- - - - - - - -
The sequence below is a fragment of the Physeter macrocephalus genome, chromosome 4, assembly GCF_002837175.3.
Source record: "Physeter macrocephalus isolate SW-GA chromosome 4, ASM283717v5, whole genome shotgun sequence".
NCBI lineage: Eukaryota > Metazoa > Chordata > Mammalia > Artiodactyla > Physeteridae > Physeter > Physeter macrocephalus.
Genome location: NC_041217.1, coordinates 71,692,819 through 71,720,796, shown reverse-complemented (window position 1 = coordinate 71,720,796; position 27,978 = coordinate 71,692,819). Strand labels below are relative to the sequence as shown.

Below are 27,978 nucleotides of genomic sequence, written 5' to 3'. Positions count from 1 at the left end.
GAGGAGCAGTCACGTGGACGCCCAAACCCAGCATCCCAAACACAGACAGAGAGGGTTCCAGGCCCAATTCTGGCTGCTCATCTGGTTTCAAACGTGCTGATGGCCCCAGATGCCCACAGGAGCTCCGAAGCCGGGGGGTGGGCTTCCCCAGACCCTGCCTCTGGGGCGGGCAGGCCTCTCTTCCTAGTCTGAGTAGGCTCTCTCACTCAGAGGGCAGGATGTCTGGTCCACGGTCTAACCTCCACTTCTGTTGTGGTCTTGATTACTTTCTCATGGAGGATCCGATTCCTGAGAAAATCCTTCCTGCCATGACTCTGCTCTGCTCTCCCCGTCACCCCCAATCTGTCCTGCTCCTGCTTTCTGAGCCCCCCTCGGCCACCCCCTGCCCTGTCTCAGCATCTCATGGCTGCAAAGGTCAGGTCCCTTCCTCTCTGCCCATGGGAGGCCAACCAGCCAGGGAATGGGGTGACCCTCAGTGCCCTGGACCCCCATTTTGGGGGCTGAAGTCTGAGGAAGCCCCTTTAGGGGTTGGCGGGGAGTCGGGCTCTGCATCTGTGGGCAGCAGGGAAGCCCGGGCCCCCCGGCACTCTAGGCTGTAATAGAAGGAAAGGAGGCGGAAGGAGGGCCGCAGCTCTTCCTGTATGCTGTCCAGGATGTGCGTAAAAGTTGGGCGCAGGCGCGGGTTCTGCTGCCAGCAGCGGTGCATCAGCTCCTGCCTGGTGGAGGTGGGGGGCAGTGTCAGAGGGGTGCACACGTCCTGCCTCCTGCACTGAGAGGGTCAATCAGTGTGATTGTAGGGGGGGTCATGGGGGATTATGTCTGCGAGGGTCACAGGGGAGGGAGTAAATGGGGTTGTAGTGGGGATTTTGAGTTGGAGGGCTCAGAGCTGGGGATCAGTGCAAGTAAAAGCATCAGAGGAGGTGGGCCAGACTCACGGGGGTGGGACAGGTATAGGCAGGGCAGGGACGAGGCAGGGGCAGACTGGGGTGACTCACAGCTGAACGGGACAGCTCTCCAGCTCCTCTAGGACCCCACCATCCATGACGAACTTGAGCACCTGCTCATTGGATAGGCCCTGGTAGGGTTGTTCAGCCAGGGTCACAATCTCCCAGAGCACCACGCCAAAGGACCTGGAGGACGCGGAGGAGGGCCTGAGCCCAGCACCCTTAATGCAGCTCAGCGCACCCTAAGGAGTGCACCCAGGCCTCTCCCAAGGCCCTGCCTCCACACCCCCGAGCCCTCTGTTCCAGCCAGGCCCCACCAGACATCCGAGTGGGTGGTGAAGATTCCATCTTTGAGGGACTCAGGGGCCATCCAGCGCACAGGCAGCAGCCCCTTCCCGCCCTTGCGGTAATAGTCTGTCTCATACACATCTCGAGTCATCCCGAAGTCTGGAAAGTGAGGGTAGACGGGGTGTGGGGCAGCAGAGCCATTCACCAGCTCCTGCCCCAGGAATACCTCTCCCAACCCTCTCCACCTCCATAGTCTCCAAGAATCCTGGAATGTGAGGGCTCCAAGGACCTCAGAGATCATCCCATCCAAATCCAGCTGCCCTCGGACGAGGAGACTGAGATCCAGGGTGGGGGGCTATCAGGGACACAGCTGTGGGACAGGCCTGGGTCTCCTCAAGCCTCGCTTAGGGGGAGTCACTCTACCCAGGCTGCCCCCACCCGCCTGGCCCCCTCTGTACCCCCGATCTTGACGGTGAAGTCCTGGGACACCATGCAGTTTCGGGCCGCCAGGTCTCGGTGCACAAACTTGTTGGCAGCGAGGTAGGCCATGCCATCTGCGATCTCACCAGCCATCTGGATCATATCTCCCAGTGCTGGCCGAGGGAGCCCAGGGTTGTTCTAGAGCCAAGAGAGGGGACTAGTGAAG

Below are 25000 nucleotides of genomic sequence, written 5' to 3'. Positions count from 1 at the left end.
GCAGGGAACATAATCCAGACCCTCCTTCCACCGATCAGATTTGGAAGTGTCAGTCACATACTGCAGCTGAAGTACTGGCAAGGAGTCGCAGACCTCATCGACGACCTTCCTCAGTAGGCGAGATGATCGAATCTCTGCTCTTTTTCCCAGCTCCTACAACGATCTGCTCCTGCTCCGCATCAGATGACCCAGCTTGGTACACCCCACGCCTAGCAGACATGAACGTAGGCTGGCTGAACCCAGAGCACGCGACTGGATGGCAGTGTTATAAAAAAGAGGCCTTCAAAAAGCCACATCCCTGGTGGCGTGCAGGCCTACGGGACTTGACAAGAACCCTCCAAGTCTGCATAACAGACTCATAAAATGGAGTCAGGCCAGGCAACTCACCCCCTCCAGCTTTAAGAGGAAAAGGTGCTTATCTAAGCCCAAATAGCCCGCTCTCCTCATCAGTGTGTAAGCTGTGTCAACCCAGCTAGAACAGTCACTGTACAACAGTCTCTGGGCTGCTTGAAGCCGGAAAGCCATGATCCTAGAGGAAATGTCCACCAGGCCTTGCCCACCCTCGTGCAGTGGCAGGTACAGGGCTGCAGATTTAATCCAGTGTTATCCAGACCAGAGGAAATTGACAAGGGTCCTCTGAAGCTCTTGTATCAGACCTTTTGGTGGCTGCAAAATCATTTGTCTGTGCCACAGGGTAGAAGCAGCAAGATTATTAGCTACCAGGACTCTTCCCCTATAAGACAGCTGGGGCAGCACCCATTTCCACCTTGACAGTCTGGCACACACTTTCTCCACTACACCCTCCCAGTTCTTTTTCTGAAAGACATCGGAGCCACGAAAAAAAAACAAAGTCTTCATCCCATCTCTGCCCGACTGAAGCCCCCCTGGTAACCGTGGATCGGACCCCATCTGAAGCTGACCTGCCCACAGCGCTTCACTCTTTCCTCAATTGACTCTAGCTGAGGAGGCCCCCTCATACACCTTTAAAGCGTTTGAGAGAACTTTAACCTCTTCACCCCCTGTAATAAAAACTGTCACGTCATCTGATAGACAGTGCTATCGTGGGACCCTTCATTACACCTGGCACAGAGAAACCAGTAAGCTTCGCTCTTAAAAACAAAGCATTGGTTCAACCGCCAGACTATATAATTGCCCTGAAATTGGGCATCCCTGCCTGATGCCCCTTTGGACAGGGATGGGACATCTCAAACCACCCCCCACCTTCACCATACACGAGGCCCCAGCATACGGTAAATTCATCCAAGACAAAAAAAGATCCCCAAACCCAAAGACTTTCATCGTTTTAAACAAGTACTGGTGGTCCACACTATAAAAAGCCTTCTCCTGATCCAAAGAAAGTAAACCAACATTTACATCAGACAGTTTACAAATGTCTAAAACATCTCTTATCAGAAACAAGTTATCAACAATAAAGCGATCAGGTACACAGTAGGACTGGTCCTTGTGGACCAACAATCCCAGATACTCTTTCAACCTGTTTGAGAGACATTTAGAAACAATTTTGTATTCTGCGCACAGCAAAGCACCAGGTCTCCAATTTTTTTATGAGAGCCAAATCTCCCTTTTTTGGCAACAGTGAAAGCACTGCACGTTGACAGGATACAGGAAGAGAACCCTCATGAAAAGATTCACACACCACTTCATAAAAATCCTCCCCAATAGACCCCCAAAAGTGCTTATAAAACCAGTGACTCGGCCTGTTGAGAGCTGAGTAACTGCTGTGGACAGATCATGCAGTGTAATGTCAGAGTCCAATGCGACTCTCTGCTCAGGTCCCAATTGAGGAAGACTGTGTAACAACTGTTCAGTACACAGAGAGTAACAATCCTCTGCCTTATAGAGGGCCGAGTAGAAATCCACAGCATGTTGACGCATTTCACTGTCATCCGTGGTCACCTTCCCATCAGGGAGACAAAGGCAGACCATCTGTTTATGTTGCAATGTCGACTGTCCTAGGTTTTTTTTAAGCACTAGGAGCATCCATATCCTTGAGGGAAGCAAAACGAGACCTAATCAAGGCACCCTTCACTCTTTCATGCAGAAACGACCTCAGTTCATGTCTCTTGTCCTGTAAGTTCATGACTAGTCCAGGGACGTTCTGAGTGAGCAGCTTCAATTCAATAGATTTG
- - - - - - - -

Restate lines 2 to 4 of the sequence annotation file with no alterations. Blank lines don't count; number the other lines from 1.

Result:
Source record: "Physeter macrocephalus isolate SW-GA chromosome 4, ASM283717v5, whole genome shotgun sequence".
NCBI lineage: Eukaryota > Metazoa > Chordata > Mammalia > Artiodactyla > Physeteridae > Physeter > Physeter macrocephalus.
Genome location: NC_041217.1, coordinates 71,692,819 through 71,720,796, shown reverse-complemented (window position 1 = coordinate 71,720,796; position 27,978 = coordinate 71,692,819). Strand labels below are relative to the sequence as shown.